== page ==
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Is it taking already added ids too seriously or just going weird things like that? I have no idea what’s confusing it in this case, it’s pretty obvious it’s a moth or at least a winged insect.


Would you be available to help me understand why there is no answer to my questions above restated here ?

Another way to put the question at a general level could be as follows : are there negative data in the training dataset so that taxa are not only compared to one another but also to completely irrelevant objects ?

If not, is it reasonable to consider additional “negative” training dataset(s) that could be analyzed separately ?

The AI model is trained by showing it a bunch of observation photos and the identifications iNat users have given to them, and it “teaches itself” to distinguish among them with relatively high accuracy. There are no “negative” or “irrelevant” data in the training dataset, and there are lots of “relevant” data that are left out (taxa without at least 100 observations). As far as the computer is concerned, the only possibilities are the subset of organisms that iNat staff have shown it.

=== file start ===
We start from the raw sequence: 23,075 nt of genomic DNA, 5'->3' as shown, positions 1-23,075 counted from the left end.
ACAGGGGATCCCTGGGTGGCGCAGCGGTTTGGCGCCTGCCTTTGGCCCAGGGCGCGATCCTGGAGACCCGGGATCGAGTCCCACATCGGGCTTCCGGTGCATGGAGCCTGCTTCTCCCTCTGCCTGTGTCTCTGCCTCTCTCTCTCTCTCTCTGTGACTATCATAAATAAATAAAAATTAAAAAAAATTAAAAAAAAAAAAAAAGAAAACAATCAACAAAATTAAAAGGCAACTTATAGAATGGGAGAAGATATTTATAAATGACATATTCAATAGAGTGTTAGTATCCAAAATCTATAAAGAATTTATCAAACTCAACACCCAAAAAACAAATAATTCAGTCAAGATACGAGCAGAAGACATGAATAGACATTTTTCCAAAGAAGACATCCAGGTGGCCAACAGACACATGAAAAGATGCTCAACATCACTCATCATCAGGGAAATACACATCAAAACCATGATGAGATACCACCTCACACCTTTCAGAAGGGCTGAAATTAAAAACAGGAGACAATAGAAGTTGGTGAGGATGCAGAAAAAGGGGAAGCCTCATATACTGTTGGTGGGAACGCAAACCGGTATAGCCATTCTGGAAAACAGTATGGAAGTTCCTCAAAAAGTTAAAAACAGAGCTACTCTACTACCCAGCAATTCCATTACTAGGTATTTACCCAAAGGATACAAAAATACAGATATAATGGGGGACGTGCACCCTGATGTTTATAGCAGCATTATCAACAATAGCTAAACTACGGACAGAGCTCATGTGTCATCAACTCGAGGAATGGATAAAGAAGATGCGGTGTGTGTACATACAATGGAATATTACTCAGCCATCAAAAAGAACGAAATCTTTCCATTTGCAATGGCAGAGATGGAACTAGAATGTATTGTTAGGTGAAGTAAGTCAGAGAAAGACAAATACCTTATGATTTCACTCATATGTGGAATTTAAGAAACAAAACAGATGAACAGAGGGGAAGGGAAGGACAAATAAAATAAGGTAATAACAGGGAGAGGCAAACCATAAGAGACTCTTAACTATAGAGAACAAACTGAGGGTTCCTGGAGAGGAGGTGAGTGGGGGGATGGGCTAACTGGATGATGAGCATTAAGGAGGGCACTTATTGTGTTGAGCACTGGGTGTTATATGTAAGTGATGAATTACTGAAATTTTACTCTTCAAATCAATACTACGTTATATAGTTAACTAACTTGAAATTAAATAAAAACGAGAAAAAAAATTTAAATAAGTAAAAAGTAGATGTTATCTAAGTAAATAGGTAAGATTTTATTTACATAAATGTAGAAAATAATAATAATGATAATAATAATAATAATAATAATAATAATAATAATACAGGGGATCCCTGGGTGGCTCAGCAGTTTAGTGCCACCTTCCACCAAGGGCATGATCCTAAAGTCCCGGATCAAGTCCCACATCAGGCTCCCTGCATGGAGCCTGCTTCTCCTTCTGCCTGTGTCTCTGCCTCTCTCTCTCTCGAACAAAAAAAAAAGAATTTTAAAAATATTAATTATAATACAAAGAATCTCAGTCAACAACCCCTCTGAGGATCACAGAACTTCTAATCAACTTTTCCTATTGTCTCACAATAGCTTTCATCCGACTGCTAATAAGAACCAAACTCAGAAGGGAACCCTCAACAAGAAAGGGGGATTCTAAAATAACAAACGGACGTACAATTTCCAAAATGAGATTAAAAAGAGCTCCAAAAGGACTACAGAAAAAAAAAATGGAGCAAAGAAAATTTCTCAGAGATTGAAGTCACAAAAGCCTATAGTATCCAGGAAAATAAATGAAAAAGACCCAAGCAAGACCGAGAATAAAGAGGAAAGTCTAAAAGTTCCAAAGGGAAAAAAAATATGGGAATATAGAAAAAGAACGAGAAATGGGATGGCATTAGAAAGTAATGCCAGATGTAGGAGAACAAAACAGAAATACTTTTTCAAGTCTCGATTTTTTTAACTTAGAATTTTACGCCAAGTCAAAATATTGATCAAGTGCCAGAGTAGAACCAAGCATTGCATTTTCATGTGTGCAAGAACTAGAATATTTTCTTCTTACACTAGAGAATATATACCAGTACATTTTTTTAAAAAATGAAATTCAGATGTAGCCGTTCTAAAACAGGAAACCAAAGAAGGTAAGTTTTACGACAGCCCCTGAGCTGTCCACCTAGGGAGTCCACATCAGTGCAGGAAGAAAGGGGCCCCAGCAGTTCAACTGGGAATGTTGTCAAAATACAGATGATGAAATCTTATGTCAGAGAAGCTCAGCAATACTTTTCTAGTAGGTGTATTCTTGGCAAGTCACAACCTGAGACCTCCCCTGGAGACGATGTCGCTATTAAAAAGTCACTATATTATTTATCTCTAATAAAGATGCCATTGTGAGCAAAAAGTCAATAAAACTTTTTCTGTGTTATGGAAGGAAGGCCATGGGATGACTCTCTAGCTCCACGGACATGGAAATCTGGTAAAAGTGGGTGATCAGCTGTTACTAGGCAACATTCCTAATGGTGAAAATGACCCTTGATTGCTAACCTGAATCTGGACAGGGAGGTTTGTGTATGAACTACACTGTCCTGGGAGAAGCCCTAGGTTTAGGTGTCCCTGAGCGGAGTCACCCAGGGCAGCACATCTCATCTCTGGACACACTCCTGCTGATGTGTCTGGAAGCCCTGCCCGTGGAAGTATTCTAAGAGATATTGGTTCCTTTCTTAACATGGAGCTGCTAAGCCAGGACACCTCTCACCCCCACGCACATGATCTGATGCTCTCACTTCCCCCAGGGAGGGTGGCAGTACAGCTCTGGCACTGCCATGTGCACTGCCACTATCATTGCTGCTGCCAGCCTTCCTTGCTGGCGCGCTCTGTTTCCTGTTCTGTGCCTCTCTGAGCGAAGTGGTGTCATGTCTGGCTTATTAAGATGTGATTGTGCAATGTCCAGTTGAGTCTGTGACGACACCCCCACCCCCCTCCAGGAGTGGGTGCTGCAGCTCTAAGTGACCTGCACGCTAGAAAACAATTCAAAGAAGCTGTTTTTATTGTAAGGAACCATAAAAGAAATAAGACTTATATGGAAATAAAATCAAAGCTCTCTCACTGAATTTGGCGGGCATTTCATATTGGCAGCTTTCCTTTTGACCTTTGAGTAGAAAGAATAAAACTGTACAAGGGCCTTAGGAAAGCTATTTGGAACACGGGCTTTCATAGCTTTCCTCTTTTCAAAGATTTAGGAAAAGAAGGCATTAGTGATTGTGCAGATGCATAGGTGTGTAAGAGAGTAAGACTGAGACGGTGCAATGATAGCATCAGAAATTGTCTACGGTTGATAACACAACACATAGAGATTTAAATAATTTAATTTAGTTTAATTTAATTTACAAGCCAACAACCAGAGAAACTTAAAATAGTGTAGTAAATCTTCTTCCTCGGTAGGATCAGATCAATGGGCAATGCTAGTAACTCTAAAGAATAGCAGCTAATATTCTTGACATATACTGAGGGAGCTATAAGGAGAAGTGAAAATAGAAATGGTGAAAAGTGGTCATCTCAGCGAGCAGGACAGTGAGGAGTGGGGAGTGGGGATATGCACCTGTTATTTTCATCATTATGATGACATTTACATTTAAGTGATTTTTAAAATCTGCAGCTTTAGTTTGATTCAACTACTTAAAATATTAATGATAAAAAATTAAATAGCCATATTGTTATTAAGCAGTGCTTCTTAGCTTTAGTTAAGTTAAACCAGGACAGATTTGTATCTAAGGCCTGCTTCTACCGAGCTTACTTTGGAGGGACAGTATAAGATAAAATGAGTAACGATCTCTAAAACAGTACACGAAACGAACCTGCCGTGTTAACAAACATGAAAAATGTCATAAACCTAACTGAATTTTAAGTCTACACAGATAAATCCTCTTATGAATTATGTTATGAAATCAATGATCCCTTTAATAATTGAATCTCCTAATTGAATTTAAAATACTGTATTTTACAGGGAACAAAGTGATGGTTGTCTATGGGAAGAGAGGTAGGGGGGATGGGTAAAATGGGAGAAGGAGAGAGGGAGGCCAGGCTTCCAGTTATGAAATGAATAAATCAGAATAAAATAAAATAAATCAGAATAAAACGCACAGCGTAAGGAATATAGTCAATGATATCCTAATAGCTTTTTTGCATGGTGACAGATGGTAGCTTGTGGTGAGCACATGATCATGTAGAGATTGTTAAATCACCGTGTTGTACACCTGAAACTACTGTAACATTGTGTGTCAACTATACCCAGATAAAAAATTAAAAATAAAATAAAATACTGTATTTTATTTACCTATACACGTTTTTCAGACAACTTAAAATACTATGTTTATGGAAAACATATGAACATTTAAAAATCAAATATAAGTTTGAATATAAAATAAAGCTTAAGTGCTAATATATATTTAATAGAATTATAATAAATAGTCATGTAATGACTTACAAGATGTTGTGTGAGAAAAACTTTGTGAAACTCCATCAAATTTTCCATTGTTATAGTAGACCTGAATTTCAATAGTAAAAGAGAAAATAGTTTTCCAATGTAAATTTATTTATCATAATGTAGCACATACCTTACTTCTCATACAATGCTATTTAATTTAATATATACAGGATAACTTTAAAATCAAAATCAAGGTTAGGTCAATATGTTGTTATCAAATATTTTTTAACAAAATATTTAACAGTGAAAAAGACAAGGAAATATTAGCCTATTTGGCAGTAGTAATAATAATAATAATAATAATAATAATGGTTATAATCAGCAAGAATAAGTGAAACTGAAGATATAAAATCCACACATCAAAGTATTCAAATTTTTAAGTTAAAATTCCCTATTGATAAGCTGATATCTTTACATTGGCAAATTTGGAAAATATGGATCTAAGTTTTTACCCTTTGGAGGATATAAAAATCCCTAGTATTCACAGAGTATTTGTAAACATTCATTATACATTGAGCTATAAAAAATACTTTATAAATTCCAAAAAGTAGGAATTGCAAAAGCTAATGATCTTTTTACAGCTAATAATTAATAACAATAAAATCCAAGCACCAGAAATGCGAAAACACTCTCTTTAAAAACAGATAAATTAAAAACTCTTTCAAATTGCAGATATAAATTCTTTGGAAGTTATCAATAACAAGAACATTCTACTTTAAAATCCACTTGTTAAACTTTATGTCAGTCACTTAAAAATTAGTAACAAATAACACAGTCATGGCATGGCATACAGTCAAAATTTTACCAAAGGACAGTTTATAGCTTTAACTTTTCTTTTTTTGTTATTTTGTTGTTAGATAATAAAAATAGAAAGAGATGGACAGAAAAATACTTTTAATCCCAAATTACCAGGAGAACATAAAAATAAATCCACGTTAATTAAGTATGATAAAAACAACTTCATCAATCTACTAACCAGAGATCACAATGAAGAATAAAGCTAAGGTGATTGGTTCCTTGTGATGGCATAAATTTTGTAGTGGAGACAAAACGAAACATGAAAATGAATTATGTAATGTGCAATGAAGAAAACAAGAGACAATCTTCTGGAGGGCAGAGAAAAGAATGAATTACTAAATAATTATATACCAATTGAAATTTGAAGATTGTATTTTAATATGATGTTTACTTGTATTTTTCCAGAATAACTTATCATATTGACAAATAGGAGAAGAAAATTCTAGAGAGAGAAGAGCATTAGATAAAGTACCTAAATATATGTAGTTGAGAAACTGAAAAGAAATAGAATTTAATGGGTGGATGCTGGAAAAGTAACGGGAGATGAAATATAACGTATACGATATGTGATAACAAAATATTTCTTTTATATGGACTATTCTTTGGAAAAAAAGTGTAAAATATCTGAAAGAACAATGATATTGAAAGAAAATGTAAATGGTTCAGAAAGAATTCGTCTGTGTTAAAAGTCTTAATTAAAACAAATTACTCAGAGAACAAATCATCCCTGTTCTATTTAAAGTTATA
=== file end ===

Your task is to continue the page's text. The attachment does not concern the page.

I suppose they could add non-identifiable or non-organism training data, and then sometimes the computer vision would say “this is no organism at all!” But what is the value of that? If a person is uploading a photo of a chair, they are not engaging with iNaturalist in good faith, and the suggested non-ID is not helping them. If it’s an unusual organism (such as one that isn’t in the training set) or a low quality photo, then “no organism” could deprioritize possible correct, or partially correct, IDs. Notably, despite the low-quality photo, iNat’s computer vision seemed to pick out the face of your “bambi-bee” and suggest an animal, which is partially correct.

Unfortunately, it’s impossible to know with certainty why the AI has made one suggestion over another, because the training process writes its own code, which is usually unreadable to humans.


Thank you for your detailed answer. Yet the question of considering negative data per se and even the analogy with monsters seem useful in general, to make progress, cf “What monsters might be lurking there?”. I will try to provide more detailed arguments soon.